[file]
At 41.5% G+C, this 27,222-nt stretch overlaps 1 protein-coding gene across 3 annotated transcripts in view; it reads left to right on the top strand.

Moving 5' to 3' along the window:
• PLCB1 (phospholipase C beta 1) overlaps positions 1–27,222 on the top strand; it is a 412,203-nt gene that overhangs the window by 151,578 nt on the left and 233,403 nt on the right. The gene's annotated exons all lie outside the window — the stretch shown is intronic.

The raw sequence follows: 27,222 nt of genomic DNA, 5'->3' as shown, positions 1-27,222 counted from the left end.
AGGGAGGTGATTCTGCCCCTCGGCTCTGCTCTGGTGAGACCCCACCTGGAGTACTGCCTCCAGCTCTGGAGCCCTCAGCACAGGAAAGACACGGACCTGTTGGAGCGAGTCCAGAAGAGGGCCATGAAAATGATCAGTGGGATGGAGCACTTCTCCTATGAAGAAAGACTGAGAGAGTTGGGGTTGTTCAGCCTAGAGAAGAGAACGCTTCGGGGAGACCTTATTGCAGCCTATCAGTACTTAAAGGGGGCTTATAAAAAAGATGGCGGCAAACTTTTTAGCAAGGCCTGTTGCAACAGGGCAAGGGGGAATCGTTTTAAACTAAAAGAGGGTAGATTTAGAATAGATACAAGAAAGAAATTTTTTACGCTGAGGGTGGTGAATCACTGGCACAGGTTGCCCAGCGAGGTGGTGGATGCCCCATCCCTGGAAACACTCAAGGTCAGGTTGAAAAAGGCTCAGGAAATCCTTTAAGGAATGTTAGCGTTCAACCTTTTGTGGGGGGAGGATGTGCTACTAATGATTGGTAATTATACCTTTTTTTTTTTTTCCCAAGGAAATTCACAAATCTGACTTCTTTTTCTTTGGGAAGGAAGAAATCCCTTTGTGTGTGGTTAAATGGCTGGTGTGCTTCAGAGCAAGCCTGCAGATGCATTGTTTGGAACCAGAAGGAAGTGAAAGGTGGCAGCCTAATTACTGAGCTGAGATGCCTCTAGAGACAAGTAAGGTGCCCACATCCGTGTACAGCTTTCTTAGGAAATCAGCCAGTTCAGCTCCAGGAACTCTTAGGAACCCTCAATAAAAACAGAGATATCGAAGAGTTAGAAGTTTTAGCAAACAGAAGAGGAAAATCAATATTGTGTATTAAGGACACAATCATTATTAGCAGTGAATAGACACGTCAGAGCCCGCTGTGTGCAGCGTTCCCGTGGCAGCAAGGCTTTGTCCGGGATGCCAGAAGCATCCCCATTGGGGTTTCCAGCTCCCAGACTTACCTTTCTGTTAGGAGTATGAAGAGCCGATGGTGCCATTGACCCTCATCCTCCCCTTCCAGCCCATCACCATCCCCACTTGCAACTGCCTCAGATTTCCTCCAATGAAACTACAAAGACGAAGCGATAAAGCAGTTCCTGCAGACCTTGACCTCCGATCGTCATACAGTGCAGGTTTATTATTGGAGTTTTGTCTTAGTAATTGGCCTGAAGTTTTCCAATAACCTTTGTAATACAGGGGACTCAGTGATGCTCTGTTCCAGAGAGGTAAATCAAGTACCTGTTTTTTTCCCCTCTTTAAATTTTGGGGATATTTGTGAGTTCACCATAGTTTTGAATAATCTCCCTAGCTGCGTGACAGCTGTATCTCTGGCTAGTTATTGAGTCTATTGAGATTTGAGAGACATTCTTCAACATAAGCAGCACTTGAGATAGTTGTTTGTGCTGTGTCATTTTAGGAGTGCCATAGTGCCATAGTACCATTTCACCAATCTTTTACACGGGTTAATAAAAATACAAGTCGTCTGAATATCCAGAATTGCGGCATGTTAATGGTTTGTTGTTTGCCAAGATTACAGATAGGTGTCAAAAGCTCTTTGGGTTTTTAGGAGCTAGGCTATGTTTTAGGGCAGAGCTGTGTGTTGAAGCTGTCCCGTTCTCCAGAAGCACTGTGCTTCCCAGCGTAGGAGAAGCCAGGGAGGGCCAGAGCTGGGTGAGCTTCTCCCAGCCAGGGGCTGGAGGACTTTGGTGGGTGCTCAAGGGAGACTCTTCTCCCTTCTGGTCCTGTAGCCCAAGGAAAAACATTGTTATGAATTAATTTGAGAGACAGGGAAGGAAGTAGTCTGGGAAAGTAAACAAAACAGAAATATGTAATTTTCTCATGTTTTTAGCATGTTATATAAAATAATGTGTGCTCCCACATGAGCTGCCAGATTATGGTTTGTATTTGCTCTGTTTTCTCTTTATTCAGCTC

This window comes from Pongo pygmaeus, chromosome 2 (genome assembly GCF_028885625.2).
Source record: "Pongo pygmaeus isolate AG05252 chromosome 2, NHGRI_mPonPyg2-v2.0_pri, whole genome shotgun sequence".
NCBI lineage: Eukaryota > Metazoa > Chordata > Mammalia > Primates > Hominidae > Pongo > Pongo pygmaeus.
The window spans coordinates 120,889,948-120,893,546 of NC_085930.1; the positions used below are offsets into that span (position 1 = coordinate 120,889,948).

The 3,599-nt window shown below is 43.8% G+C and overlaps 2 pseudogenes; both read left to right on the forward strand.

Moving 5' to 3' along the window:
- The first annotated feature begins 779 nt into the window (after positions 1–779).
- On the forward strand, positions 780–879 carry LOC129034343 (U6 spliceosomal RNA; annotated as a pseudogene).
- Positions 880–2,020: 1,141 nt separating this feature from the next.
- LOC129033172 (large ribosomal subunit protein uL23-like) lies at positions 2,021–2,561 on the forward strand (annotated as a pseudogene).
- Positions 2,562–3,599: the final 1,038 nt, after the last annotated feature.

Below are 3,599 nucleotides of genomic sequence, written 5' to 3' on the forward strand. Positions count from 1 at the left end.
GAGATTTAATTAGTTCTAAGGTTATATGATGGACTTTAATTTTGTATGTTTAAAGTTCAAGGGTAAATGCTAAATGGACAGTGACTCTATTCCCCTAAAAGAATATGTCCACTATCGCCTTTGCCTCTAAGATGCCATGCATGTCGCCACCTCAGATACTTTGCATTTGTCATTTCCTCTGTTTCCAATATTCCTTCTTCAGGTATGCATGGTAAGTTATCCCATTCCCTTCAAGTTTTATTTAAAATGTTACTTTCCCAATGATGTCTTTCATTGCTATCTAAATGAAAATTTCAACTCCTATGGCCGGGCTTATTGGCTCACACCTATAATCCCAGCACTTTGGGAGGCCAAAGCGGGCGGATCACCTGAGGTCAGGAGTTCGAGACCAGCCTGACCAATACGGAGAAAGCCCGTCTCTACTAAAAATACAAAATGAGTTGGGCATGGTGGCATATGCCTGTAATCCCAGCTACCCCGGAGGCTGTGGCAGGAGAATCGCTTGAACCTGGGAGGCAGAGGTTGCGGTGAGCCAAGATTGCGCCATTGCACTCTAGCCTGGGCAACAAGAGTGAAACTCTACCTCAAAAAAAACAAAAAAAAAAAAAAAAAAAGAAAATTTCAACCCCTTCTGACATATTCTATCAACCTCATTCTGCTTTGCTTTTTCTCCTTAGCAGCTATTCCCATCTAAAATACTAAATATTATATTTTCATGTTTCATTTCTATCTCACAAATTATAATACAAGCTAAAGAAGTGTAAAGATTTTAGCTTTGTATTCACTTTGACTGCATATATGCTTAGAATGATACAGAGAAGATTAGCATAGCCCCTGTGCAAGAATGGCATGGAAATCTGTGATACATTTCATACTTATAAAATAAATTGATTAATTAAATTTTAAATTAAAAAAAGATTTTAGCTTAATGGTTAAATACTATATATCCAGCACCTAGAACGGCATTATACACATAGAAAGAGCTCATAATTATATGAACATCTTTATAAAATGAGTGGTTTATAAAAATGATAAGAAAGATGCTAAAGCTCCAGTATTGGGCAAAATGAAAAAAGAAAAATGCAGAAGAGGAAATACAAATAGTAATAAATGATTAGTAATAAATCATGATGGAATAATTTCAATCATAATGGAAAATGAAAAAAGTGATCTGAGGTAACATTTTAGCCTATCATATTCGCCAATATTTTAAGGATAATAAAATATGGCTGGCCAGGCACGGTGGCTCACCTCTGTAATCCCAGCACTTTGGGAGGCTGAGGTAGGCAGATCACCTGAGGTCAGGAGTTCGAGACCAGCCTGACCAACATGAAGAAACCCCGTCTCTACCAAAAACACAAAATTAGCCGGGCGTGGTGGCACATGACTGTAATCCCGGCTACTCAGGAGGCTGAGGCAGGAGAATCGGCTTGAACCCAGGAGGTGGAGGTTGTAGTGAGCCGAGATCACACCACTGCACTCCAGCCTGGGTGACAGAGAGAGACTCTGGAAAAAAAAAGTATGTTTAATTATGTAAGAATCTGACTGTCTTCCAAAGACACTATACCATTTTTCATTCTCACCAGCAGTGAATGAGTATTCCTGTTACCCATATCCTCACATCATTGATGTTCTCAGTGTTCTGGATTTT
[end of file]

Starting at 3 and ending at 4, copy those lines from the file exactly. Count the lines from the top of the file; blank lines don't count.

• PLCB1 (phospholipase C beta 1) overlaps positions 1–27,222 on the top strand; it is a 412,203-nt gene that overhangs the window by 151,578 nt on the left and 233,403 nt on the right. The gene's annotated exons all lie outside the window — the stretch shown is intronic.

The raw sequence follows: 27,222 nt of genomic DNA, 5'->3' as shown, positions 1-27,222 counted from the left end.